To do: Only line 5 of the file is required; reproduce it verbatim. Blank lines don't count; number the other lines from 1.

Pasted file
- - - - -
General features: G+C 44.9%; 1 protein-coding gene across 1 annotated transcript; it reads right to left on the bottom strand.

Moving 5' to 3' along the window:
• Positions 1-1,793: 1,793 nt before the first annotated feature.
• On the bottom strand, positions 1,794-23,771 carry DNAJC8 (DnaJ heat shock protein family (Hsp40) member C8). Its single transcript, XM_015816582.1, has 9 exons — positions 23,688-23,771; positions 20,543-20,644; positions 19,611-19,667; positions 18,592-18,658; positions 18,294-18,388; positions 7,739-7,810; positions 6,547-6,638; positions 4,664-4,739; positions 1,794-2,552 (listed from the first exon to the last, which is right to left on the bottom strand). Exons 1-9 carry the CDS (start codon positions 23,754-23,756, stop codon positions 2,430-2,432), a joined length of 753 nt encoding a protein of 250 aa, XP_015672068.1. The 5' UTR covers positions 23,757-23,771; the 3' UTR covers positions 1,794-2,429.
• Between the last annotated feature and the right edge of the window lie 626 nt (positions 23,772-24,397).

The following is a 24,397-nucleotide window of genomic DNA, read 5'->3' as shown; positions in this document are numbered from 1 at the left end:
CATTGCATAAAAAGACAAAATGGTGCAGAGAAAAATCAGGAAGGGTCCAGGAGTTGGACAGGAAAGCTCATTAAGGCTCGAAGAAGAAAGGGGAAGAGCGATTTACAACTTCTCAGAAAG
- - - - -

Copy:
• Between the last annotated feature and the right edge of the window lie 626 nt (positions 23,772-24,397).